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Top Five Best Lines In ACLU Amicus Brief Against Dan Snyder's Lawsuit

I just wanted to give the American Civil Liberties Union a round of applause for the following lines in their amicus brief calling for Dan Snyder's lawsuit against the Washington City Paper to be dismissed. The chutzpah the brief shows is hilarious, and I now see why 14 organizations signed on.

Here are our five favorite lines of the brief.

5.  It is unlikely that any reader visualized the plaintiff in a HAZMAT suit spraying toxic defoliant around his back yard.

This is in response to Dave McKenna's line about Snyder going "Agent Orange" on federally-protected lands. Brownie points to the first person to photoshop Snyder in a HAZMAT suit.

4.  Plaintiff's only hope of scaling this cliff lies in persuading this Court to apply a requirement of literal exactness - that readers would understand the statements to mean that he personally forged signatures, personally sprayed Agent Orange on trees in his backyard, and was literally removed from the Board of Six Flags. But literal exactness is not the proper standard for this Court to apply. Unhappily for the plaintiff, but happily for freedom of speech, a showing of material falsity requires a showing of departure from the truth that would matter to a reader - not a departure that would matter to a cite-checker or a copy editor, but to the readers in whose opinion the plaintiff alleges he has been harmed.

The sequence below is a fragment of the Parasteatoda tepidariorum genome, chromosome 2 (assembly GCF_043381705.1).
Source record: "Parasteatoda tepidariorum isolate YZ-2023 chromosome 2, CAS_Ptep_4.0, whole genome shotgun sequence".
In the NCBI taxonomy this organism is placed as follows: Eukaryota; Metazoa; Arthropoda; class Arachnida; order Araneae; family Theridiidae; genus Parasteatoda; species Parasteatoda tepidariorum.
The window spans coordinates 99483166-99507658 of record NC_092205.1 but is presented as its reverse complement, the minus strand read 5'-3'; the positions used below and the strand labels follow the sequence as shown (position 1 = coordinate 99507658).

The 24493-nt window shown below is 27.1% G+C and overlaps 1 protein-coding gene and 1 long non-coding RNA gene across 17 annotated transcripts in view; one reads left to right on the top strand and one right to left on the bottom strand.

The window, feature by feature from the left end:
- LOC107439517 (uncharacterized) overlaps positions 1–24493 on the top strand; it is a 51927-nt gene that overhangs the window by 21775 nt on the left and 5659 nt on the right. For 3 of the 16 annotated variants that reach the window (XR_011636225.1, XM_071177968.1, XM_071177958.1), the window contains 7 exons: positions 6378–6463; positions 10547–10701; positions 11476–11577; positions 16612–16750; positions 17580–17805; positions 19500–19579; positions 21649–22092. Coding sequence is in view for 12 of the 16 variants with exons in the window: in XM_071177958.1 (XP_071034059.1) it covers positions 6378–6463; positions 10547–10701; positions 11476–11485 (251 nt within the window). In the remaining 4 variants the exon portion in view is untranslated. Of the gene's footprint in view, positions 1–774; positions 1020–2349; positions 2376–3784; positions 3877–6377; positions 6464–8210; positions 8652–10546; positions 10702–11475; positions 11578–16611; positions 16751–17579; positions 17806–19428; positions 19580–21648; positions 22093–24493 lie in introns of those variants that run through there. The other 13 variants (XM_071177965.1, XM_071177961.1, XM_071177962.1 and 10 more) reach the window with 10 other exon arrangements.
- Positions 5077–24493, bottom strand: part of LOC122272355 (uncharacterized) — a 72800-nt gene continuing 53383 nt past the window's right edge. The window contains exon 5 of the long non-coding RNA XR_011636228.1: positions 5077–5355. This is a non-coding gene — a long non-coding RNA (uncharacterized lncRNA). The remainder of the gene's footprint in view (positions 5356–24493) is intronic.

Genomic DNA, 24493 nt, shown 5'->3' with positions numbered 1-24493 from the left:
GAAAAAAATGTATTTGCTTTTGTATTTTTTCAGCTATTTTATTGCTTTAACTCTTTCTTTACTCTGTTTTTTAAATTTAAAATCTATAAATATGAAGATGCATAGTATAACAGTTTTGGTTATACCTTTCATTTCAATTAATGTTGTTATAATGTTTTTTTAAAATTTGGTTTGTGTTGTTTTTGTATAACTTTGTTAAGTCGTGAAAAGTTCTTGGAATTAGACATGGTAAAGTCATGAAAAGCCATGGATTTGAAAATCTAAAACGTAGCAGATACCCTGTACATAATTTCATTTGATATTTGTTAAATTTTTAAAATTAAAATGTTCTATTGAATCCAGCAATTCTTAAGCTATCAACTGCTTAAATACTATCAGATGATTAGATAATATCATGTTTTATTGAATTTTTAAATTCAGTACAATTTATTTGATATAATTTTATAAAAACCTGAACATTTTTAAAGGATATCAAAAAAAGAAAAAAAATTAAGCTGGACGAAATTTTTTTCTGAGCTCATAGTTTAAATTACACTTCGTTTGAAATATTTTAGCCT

Because Dan Snyder hates free speech, and this needs to be pointed out.

3.  It is altogether common for the actions of agents to be recounted in the name of their boss; if a headline said, "MURDOCH HACKED CELL PHONES OF YOUNG MURDER VICTIM AND BRITISH TROOPS KILLED IN AFGHANISTAN," no sensible reader would visualize Rupert Murdoch sitting at a keyboard with earphones on his head, typing computer code.

A timely reference: well done.

2.  "While the plaintiff has not yet had an opportunity to make his case, and it would therefore be premature for amici to express an unqualified conclusion on the merits, the facts on the public record suggest that he is as likely to prevail on the merits here as Voldemort is to prevail over Harry Potter in their final battle."

Another timely reference, well done. Though let's be honest: Voldemort didn't have to trot out John Beck as his quarterback.

1.  Absent exceptionally dramatic and unexpected revelations by the plaintiff, his ability to demonstrate a likelihood of prevailing on the merits appears to be of the same order of magnitude as the likelihood of the Redskins winning this year’s Super Bowl.